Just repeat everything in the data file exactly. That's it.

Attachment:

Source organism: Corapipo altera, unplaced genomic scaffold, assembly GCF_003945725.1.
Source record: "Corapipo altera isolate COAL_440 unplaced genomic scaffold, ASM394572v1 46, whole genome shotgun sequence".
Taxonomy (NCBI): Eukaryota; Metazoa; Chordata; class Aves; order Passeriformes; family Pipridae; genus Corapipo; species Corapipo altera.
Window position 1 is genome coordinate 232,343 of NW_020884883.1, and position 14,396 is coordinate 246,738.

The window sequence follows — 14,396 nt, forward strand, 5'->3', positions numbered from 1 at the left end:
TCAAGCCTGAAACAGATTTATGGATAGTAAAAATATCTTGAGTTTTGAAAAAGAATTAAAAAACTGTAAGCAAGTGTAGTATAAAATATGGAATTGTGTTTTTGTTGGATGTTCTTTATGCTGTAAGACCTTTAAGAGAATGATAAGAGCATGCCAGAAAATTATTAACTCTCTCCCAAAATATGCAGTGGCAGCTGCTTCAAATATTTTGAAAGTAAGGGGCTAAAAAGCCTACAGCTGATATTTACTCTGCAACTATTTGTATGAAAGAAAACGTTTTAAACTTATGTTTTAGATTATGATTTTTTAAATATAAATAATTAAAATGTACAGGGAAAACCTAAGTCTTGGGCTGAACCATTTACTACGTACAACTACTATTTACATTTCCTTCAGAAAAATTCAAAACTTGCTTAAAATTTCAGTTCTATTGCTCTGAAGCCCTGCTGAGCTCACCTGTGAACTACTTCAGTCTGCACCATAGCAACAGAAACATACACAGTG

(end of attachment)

Source organism: Corapipo altera, unplaced genomic scaffold, assembly GCF_003945725.1.
Source record: "Corapipo altera isolate COAL_440 unplaced genomic scaffold, ASM394572v1 46, whole genome shotgun sequence".
Taxonomy (NCBI): Eukaryota; Metazoa; Chordata; class Aves; order Passeriformes; family Pipridae; genus Corapipo; species Corapipo altera.
Window position 1 is genome coordinate 232,343 of NW_020884883.1, and position 14,396 is coordinate 246,738.

The window sequence follows — 14,396 nt, forward strand, 5'->3', positions numbered from 1 at the left end:
TCAAGCCTGAAACAGATTTATGGATAGTAAAAATATCTTGAGTTTTGAAAAAGAATTAAAAAACTGTAAGCAAGTGTAGTATAAAATATGGAATTGTGTTTTTGTTGGATGTTCTTTATGCTGTAAGACCTTTAAGAGAATGATAAGAGCATGCCAGAAAATTATTAACTCTCTCCCAAAATATGCAGTGGCAGCTGCTTCAAATATTTTGAAAGTAAGGGGCTAAAAAGCCTACAGCTGATATTTACTCTGCAACTATTTGTATGAAAGAAAACGTTTTAAACTTATGTTTTAGATTATGATTTTTTAAATATAAATAATTAAAATGTACAGGGAAAACCTAAGTCTTGGGCTGAACCATTTACTACGTACAACTACTATTTACATTTCCTTCAGAAAAATTCAAAACTTGCTTAAAATTTCAGTTCTATTGCTCTGAAGCCCTGCTGAGCTCACCTGTGAACTACTTCAGTCTGCACCATAGCAACAGAAACATACACAGTG